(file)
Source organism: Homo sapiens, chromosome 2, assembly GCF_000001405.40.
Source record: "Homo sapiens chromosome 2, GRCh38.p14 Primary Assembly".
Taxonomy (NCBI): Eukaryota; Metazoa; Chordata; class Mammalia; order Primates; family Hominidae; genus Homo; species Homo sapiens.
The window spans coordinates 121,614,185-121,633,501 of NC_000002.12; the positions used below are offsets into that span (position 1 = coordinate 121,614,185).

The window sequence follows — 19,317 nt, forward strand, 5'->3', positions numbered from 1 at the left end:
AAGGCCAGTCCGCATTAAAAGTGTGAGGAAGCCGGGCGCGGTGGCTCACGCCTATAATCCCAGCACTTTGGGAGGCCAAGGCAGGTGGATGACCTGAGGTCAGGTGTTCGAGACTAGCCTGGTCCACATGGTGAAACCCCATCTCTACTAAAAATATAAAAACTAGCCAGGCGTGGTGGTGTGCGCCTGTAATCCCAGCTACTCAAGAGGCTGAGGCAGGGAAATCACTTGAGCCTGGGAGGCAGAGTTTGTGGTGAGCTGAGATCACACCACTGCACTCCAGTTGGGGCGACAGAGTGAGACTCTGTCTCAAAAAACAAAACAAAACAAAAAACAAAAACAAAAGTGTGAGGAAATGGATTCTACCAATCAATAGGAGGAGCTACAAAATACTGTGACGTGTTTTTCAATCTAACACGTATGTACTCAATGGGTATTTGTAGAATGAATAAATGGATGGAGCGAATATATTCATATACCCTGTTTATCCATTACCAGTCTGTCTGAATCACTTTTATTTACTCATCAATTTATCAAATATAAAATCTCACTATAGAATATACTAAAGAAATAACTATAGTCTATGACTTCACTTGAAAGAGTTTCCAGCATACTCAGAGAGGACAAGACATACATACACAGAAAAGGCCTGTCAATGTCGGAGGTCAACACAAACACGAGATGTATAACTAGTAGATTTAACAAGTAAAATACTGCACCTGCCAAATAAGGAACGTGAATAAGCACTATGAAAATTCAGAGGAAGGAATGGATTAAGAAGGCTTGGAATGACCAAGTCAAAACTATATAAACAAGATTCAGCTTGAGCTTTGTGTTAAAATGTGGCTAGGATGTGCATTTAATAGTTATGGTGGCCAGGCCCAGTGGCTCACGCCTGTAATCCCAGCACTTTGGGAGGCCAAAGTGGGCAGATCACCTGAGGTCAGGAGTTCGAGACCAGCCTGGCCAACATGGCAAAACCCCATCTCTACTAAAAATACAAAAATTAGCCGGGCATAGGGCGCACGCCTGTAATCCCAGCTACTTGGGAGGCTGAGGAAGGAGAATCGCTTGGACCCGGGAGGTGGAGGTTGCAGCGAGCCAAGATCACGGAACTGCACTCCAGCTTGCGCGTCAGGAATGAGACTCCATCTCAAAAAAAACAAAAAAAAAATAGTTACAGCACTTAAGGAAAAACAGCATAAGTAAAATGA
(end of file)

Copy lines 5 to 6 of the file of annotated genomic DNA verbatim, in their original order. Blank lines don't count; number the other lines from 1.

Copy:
The window sequence follows — 19,317 nt, forward strand, 5'->3', positions numbered from 1 at the left end:
AAGGCCAGTCCGCATTAAAAGTGTGAGGAAGCCGGGCGCGGTGGCTCACGCCTATAATCCCAGCACTTTGGGAGGCCAAGGCAGGTGGATGACCTGAGGTCAGGTGTTCGAGACTAGCCTGGTCCACATGGTGAAACCCCATCTCTACTAAAAATATAAAAACTAGCCAGGCGTGGTGGTGTGCGCCTGTAATCCCAGCTACTCAAGAGGCTGAGGCAGGGAAATCACTTGAGCCTGGGAGGCAGAGTTTGTGGTGAGCTGAGATCACACCACTGCACTCCAGTTGGGGCGACAGAGTGAGACTCTGTCTCAAAAAACAAAACAAAACAAAAAACAAAAACAAAAGTGTGAGGAAATGGATTCTACCAATCAATAGGAGGAGCTACAAAATACTGTGACGTGTTTTTCAATCTAACACGTATGTACTCAATGGGTATTTGTAGAATGAATAAATGGATGGAGCGAATATATTCATATACCCTGTTTATCCATTACCAGTCTGTCTGAATCACTTTTATTTACTCATCAATTTATCAAATATAAAATCTCACTATAGAATATACTAAAGAAATAACTATAGTCTATGACTTCACTTGAAAGAGTTTCCAGCATACTCAGAGAGGACAAGACATACATACACAGAAAAGGCCTGTCAATGTCGGAGGTCAACACAAACACGAGATGTATAACTAGTAGATTTAACAAGTAAAATACTGCACCTGCCAAATAAGGAACGTGAATAAGCACTATGAAAATTCAGAGGAAGGAATGGATTAAGAAGGCTTGGAATGACCAAGTCAAAACTATATAAACAAGATTCAGCTTGAGCTTTGTGTTAAAATGTGGCTAGGATGTGCATTTAATAGTTATGGTGGCCAGGCCCAGTGGCTCACGCCTGTAATCCCAGCACTTTGGGAGGCCAAAGTGGGCAGATCACCTGAGGTCAGGAGTTCGAGACCAGCCTGGCCAACATGGCAAAACCCCATCTCTACTAAAAATACAAAAATTAGCCGGGCATAGGGCGCACGCCTGTAATCCCAGCTACTTGGGAGGCTGAGGAAGGAGAATCGCTTGGACCCGGGAGGTGGAGGTTGCAGCGAGCCAAGATCACGGAACTGCACTCCAGCTTGCGCGTCAGGAATGAGACTCCATCTCAAAAAAAACAAAAAAAAAATAGTTACAGCACTTAAGGAAAAACAGCATAAGTAAAATGA